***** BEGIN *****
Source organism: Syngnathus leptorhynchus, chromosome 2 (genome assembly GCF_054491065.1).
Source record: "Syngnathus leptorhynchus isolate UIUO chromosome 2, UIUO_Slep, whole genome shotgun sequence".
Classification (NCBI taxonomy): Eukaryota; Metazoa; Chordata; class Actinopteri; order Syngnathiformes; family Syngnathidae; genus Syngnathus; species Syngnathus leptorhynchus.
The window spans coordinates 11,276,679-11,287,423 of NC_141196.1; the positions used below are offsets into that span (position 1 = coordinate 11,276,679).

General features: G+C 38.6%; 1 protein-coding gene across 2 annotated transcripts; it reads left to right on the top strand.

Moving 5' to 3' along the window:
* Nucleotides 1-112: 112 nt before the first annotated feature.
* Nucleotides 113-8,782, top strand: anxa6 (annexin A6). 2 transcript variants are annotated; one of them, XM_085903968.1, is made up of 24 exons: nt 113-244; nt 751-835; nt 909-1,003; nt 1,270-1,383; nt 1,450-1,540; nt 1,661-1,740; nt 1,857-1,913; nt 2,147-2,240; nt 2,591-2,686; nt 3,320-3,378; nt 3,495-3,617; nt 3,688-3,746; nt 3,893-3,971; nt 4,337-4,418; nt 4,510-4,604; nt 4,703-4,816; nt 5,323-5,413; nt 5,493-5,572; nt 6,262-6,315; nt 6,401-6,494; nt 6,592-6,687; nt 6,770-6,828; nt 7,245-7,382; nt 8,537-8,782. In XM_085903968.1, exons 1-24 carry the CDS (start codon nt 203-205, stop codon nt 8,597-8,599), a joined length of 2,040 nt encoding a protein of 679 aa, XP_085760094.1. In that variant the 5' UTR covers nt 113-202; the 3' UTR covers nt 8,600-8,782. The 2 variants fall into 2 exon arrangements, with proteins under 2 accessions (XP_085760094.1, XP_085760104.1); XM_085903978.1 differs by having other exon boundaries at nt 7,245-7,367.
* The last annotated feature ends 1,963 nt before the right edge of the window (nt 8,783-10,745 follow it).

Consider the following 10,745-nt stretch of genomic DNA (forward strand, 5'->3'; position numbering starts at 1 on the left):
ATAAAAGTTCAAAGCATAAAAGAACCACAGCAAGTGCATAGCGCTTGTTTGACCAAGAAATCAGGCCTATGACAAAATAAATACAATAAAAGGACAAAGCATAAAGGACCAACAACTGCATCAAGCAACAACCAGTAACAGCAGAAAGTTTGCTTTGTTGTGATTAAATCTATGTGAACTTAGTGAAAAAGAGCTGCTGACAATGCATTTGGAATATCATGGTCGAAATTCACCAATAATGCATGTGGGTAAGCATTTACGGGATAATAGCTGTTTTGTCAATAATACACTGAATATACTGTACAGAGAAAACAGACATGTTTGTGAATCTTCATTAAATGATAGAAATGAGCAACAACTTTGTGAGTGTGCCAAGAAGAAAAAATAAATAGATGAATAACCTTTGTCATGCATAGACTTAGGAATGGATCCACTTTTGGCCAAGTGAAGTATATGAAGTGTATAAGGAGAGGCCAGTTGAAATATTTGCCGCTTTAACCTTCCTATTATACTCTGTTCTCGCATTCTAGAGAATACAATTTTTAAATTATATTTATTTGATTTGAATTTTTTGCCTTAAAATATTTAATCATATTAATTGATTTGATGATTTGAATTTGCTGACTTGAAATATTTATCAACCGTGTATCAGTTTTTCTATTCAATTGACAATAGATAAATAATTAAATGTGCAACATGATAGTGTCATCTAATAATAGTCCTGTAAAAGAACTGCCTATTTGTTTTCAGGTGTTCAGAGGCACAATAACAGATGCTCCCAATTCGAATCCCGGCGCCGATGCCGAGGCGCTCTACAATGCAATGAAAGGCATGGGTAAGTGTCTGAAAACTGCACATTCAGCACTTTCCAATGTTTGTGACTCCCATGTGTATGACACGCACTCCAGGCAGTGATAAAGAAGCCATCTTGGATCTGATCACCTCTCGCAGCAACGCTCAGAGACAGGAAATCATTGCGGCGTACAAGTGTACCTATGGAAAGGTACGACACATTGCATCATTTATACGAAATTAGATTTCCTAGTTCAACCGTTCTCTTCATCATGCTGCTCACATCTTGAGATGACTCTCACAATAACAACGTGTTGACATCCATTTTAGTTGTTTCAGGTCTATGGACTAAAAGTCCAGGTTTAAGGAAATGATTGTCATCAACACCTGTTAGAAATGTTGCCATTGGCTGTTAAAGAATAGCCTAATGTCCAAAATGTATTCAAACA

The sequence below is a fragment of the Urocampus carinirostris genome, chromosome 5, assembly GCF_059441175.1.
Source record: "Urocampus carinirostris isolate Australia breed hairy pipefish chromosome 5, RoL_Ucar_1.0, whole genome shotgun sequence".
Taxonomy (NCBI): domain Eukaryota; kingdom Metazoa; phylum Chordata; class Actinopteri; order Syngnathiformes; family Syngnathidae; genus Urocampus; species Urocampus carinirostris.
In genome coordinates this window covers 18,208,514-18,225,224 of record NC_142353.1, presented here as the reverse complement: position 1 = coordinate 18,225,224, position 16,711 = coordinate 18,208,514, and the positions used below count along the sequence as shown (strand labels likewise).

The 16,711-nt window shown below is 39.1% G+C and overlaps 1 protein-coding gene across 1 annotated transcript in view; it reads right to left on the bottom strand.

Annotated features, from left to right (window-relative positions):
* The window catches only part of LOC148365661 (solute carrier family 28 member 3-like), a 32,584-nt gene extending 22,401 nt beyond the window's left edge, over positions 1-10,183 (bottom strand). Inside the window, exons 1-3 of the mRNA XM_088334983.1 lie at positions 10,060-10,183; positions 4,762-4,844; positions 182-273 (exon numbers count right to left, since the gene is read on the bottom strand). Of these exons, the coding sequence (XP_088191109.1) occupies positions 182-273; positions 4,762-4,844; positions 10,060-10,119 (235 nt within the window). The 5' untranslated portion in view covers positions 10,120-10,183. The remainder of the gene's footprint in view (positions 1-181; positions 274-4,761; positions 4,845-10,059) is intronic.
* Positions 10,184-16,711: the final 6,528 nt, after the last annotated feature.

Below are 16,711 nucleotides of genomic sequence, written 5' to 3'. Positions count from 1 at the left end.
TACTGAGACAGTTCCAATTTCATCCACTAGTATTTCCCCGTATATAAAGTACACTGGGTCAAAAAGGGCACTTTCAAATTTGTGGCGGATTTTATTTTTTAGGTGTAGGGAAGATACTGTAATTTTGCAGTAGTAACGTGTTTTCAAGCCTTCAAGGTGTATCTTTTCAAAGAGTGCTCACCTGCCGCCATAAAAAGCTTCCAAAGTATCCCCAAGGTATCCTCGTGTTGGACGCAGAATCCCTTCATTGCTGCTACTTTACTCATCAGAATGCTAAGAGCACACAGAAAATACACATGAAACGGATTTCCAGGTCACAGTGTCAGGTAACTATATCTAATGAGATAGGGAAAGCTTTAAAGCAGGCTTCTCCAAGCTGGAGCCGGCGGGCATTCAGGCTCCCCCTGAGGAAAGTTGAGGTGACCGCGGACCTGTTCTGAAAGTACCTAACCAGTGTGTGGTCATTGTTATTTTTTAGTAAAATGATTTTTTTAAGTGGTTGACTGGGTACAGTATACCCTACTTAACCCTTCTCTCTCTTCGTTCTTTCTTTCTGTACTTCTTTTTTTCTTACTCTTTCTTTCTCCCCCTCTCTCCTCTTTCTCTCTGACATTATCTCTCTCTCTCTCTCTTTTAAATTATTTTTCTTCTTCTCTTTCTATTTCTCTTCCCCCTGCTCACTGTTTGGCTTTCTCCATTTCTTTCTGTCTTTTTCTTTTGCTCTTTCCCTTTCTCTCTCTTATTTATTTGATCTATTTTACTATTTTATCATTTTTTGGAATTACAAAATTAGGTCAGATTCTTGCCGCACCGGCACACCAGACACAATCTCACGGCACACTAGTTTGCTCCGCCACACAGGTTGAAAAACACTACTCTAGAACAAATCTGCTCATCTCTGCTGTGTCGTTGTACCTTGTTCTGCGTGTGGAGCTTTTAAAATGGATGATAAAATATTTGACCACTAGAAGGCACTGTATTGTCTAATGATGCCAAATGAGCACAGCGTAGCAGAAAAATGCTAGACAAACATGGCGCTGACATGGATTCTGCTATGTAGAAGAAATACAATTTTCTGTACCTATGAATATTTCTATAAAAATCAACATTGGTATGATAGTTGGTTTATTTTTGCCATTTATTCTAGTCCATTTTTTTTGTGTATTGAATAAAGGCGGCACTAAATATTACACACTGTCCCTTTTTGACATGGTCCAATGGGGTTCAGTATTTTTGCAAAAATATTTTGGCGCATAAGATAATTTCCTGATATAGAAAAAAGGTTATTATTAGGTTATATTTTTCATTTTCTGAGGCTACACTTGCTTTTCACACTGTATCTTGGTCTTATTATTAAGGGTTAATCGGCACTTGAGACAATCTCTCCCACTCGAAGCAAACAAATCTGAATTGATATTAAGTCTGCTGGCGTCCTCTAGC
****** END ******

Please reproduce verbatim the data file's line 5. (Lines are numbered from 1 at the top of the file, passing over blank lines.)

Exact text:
General features: G+C 38.6%; 1 protein-coding gene across 2 annotated transcripts; it reads left to right on the top strand.